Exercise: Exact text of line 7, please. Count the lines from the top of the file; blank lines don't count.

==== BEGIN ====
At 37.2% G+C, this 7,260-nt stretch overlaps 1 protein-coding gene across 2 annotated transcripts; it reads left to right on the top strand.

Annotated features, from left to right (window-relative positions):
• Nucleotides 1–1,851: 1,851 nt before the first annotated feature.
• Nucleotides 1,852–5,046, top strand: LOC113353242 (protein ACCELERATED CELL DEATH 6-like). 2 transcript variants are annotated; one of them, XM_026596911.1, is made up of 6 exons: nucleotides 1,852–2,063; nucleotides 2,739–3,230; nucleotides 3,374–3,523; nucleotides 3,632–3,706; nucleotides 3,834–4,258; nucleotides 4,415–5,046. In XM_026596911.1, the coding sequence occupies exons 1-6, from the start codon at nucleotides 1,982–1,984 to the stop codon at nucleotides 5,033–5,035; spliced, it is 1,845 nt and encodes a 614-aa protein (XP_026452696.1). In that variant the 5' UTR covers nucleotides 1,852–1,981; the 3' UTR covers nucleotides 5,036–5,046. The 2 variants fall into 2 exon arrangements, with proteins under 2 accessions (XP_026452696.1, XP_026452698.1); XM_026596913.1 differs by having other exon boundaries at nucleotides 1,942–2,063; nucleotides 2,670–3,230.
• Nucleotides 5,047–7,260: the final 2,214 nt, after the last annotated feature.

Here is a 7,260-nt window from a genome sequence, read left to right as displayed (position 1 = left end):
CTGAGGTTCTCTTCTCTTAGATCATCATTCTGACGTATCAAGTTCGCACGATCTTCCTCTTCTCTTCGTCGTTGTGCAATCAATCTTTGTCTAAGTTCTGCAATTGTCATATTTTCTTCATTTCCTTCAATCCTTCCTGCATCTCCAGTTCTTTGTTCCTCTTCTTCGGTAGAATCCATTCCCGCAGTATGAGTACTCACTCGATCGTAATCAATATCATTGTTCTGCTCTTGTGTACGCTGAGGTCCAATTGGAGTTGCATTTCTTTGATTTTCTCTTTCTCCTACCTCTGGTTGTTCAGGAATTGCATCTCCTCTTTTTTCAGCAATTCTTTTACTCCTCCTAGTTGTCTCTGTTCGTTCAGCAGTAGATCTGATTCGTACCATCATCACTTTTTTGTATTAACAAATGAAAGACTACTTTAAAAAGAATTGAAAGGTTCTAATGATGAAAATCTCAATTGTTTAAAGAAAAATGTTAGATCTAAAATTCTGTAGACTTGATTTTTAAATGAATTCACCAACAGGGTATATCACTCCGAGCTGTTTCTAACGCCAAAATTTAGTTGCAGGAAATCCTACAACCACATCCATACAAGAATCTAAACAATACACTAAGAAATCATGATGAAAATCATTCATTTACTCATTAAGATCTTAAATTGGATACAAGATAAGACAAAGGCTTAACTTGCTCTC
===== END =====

CTGAGGTTCTCTTCTCTTAGATCATCATTCTGACGTATCAAGTTCGCACGATCTTCCTCTTCTCTTCGTCGTTGTGCAATCAATCTTTGTCTAAGTTCTGCAATTGTCATATTTTCTTCATTTCCTTCAATCCTTCCTGCATCTCCAGTTCTTTGTTCCTCTTCTTCGGTAGAATCCATTCCCGCAGTATGAGTACTCACTCGATCGTAATCAATATCATTGTTCTGCTCTTGTGTACGCTGAGGTCCAATTGGAGTTGCATTTCTTTGATTTTCTCTTTCTCCTACCTCTGGTTGTTCAGGAATTGCATCTCCTCTTTTTTCAGCAATTCTTTTACTCCTCCTAGTTGTCTCTGTTCGTTCAGCAGTAGATCTGATTCGTACCATCATCACTTTTTTGTATTAACAAATGAAAGACTACTTTAAAAAGAATTGAAAGGTTCTAATGATGAAAATCTCAATTGTTTAAAGAAAAATGTTAGATCTAAAATTCTGTAGACTTGATTTTTAAATGAATTCACCAACAGGGTATATCACTCCGAGCTGTTTCTAACGCCAAAATTTAGTTGCAGGAAATCCTACAACCACATCCATACAAGAATCTAAACAATACACTAAGAAATCATGATGAAAATCATTCATTTACTCATTAAGATCTTAAATTGGATACAAGATAAGACAAAGGCTTAACTTGCTCTC